Emotional survivors and parents of the school shooting last week in Parkland, Florida, confronted President Donald Trump on Wednesday during a "listening session" at the White House
Emotional survivors and parents of the school shooting last week in Parkland, Florida, confronted President Donald Trump on Wednesday during a “listening session” at the White House.
Among them was Sam Zeif, a student at Marjory Stoneman Douglas High School whose best friend was killed in the shooting.
“I’m here to use my voice because I know he can’t,” said Zeif, who was in school at the time of the shooting along with his 14-year-old brother.
“I lost a best friend who’s practically a brother, and that’s why I’m here,” Zeif said as he openly wept beside Nicole Hockley, whose son Dylan, 6, was murdered in the Sandy Hook shooting in 2012. “I turned 18 the day after [the Parkland shooting], woke up to the news that my best friend was gone. And I don’t understand why I can still go in a store and buy a weapon of war, an AR. I was reading today that a person, 20 years old, walked into a store and bought an AR-15 in five minutes with an expired ID. How is it that easy to buy that type of weapon? How have we not stopped this after Columbine, after Sandy Hook? I’m sitting with a mother that lost her son. It’s still happening.”
“We need to do something, and that’s why we’re here,” Zeif tearfully added. “So let’s be strong for the fallen who don’t have a voice to speak anymore and let’s never let this happen again. Please, please.”
Andrew Pollack, a parent whose daughter Meadow was killed in the shooting in Florida, was also overwhelmed with emotion and anger as he stood next to his sons to address the president.
“I’m here because my daughter has no voice,” Pollack said. “She was murdered last week and she was taken from us. Shot nine times on the third floor. We as a country failed our children. This shouldn’t happen.”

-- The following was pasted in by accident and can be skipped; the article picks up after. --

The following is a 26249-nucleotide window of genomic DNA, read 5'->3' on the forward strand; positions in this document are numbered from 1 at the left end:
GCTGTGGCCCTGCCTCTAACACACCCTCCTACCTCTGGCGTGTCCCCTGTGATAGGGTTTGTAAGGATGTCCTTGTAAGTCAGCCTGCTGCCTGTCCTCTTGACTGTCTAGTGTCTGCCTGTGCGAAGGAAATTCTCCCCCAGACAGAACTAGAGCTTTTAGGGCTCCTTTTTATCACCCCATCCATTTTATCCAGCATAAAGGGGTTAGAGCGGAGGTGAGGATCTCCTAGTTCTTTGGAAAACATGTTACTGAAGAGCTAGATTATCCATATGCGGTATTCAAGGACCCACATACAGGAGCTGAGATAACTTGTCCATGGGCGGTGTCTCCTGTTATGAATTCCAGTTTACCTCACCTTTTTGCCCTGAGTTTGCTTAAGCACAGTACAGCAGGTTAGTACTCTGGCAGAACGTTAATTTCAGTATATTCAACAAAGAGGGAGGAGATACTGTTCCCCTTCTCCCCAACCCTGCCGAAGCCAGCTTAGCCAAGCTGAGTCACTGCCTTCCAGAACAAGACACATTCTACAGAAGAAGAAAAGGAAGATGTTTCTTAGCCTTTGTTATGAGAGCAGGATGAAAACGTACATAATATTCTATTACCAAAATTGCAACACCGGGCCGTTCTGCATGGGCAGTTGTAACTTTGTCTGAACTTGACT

“We need to come together as a country and work on what’s important, and that’s protecting our children in the schools. That’s the only thing that matters right now,” he said. “It’s simple. It’s not difficult. We protect airports, we protect concerts, stadiums, embassies, the Department of Education that I walked in today, that has a security guard in the elevator. How do you think that makes me feel?”
“I’m very angry that this happened because it keeps happening. 9/11 happened once and they fixed everything. How many schools, how many children have to get shot? It stops here with this administration and me. I’m not going to sleep until it’s fixed. And Mr. President, we’re going to fix it.”
Pointing to his three sons, Pollack said, “My boys need to live with this. … Me, I’m a man, but to see your children go through this — buried their sister.”
“There should have been one school shooting and we should have fixed it,” Pollack continued, his voice raising in anger. “And I’m pissed! Because my daughter, I’m not going to see again. She’s not here. … I would have been at the school every day if I knew it was that dangerous. It’s enough! Let’s get together, work with the president and fix the schools. That’s it. No other discussions. Security, whatever we have to do.”